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It is not easy to sell jokes or break into professional comedy writing. It requires talent, skill, planning, persistence and luck. However, if you are gifted with a sense of humor and are determined to sell your work, there are a number of potential buyers who may be in the market for your jokes.
Sell Jokes to Established Comedians
While they don’t always advertise the fact, established standup performers will buy jokes to freshen up or fill out their acts. Approach midlevel working comedians that you admire, rather than targeting the most famous. Make sure you know their style and tailor your material accordingly. If you are unable to catch a comedian’s show live, study his or her work on YouTube.
Once you have drafted jokes you feel would work for a particular comedian, get in touch to make your pitch. You can approach a comic in a club after a performance, through social media, or through the comedian’s agent. According to the Wall Street Journal, more money is made by selling a “batch’ of related material to comedians, rather than selling individual jokes. A batch of jokes can sell for $5,000 to $7,500.
Sell Jokes to "Saturday Night Live"
“Saturday Night Live” has a stable of established writers on staff, but there is a small window of opportunity open for freelancers to submit jokes for its Weekend Update segment. Study the show’s credits to find the name of the current Weekend Update producer and request submission guidelines. Don’t be discouraged if your joke is not picked up right away. It is not unusual to submit hundreds of jokes before making your first sale. You will be paid $100 if your joke makes it on the air.
Sell Jokes to Late-Night Talk Shows
The “Late Show” and “The Tonight Show” have been known to accept submissions for their opening monologues and pay $75 to $100 per joke. Some show runners consider it a violation of the Writers Guild of America contract to employ non-union writers and pay them a fraction of the union rate. Their doors are closed to freelancers accordingly. Policies of any given show may change along with host or staff changes. Contact a show’s producer or head writer to learn their current submission policy.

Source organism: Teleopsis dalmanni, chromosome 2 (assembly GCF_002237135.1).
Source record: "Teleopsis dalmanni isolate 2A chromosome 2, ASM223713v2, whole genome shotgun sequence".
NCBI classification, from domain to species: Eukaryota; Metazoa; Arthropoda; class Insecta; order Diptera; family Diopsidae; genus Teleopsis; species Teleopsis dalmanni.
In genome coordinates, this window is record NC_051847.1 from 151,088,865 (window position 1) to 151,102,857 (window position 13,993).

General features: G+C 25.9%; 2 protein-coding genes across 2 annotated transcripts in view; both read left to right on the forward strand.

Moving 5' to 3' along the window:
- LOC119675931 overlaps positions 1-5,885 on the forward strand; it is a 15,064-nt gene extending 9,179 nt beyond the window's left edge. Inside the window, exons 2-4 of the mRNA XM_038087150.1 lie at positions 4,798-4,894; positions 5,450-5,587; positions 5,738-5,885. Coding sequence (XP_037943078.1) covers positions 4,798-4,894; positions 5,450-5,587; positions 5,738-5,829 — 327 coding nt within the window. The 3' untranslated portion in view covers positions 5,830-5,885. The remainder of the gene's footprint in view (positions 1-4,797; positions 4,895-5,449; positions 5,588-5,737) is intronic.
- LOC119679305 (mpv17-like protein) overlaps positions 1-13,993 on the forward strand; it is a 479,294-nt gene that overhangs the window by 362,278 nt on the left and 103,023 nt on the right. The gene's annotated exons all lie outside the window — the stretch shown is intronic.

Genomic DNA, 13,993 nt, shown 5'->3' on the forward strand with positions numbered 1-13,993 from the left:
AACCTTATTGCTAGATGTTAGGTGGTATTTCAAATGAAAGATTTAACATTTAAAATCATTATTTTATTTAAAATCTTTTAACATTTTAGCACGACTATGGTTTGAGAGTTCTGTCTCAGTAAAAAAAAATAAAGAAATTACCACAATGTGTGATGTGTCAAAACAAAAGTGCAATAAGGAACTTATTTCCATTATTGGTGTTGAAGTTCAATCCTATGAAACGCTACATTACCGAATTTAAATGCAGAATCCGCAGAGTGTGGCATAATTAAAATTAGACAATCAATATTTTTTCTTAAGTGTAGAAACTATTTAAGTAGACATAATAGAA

Sell Jokes to Anyone Who Will Buy
Other possible markets include magazines, websites, greeting card companies and speechwriters. They may not not be as glamorous as showbiz, but they are a great place to start. To find a list of magazines and greeting card companies that pay for jokes, invest in a copy of “Writer's Market.” One sale will likely recoup your initial investment. Type the query "write for us" in your Internet search engine and see what humor sites show up in the results. Contact the speechwriters who work for your local legislators and offer up some political humor. These small-scale victories will lead you to better opportunities with bigger payouts.
Tina Richey Swanson earned a Bachelor of Arts in communications and began her career as an advertising copywriter. She has worked as a journalist, screenwriter and public relations writer. Her current writing focuses on careers, education, the entertainment industry and health and wellness topics.